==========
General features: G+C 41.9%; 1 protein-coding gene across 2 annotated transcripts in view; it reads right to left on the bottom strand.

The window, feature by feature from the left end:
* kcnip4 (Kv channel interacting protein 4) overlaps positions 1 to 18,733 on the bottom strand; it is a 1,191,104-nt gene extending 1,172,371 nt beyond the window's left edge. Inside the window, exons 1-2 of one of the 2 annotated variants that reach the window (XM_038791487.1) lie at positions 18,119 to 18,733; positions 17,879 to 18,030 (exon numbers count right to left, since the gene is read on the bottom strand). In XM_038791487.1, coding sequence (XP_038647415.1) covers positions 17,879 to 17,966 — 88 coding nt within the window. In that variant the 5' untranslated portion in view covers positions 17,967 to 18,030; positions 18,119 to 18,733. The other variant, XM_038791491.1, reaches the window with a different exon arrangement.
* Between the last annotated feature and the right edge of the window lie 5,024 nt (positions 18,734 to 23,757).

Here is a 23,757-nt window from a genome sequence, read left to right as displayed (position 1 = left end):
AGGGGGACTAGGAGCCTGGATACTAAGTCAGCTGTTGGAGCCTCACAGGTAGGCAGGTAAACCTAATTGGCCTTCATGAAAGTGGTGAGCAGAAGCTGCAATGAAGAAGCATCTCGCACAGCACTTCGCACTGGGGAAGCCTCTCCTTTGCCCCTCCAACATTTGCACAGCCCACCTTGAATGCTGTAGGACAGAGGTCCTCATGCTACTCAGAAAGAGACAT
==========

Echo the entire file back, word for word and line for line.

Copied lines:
General features: G+C 41.9%; 1 protein-coding gene across 2 annotated transcripts in view; it reads right to left on the bottom strand.

The window, feature by feature from the left end:
* kcnip4 (Kv channel interacting protein 4) overlaps positions 1 to 18,733 on the bottom strand; it is a 1,191,104-nt gene extending 1,172,371 nt beyond the window's left edge. Inside the window, exons 1-2 of one of the 2 annotated variants that reach the window (XM_038791487.1) lie at positions 18,119 to 18,733; positions 17,879 to 18,030 (exon numbers count right to left, since the gene is read on the bottom strand). In XM_038791487.1, coding sequence (XP_038647415.1) covers positions 17,879 to 17,966 — 88 coding nt within the window. In that variant the 5' untranslated portion in view covers positions 17,967 to 18,030; positions 18,119 to 18,733. The other variant, XM_038791491.1, reaches the window with a different exon arrangement.
* Between the last annotated feature and the right edge of the window lie 5,024 nt (positions 18,734 to 23,757).

Here is a 23,757-nt window from a genome sequence, read left to right as displayed (position 1 = left end):
AGGGGGACTAGGAGCCTGGATACTAAGTCAGCTGTTGGAGCCTCACAGGTAGGCAGGTAAACCTAATTGGCCTTCATGAAAGTGGTGAGCAGAAGCTGCAATGAAGAAGCATCTCGCACAGCACTTCGCACTGGGGAAGCCTCTCCTTTGCCCCTCCAACATTTGCACAGCCCACCTTGAATGCTGTAGGACAGAGGTCCTCATGCTACTCAGAAAGAGACAT